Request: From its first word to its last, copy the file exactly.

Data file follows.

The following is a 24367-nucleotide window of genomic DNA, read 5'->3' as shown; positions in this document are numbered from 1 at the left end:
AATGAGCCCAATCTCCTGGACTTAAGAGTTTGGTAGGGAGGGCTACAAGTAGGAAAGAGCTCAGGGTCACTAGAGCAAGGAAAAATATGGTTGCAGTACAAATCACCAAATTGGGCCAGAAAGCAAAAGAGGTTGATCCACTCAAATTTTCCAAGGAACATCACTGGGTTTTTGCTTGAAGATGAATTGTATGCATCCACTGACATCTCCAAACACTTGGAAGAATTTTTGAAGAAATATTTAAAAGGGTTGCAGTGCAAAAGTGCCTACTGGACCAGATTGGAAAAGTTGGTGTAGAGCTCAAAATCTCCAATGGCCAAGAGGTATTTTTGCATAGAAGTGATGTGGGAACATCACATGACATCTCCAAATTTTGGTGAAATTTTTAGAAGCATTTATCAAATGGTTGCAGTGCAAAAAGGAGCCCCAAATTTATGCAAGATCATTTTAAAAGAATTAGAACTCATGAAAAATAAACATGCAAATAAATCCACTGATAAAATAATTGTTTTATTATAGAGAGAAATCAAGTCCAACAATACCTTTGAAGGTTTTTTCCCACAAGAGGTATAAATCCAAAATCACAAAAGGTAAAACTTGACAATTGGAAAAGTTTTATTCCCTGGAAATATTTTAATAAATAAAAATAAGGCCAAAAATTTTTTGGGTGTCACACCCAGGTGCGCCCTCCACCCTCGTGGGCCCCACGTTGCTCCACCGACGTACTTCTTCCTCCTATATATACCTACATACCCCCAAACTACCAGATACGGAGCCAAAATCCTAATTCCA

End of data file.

The following is a 24367-nucleotide window of genomic DNA, read 5'->3' as shown; positions in this document are numbered from 1 at the left end:
AATGAGCCCAATCTCCTGGACTTAAGAGTTTGGTAGGGAGGGCTACAAGTAGGAAAGAGCTCAGGGTCACTAGAGCAAGGAAAAATATGGTTGCAGTACAAATCACCAAATTGGGCCAGAAAGCAAAAGAGGTTGATCCACTCAAATTTTCCAAGGAACATCACTGGGTTTTTGCTTGAAGATGAATTGTATGCATCCACTGACATCTCCAAACACTTGGAAGAATTTTTGAAGAAATATTTAAAAGGGTTGCAGTGCAAAAGTGCCTACTGGACCAGATTGGAAAAGTTGGTGTAGAGCTCAAAATCTCCAATGGCCAAGAGGTATTTTTGCATAGAAGTGATGTGGGAACATCACATGACATCTCCAAATTTTGGTGAAATTTTTAGAAGCATTTATCAAATGGTTGCAGTGCAAAAAGGAGCCCCAAATTTATGCAAGATCATTTTAAAAGAATTAGAACTCATGAAAAATAAACATGCAAATAAATCCACTGATAAAATAATTGTTTTATTATAGAGAGAAATCAAGTCCAACAATACCTTTGAAGGTTTTTTCCCACAAGAGGTATAAATCCAAAATCACAAAAGGTAAAACTTGACAATTGGAAAAGTTTTATTCCCTGGAAATATTTTAATAAATAAAAATAAGGCCAAAAATTTTTTGGGTGTCACACCCAGGTGCGCCCTCCACCCTCGTGGGCCCCACGTTGCTCCACCGACGTACTTCTTCCTCCTATATATACCTACATACCCCCAAACTACCAGATACGGAGCCAAAATCCTAATTCCA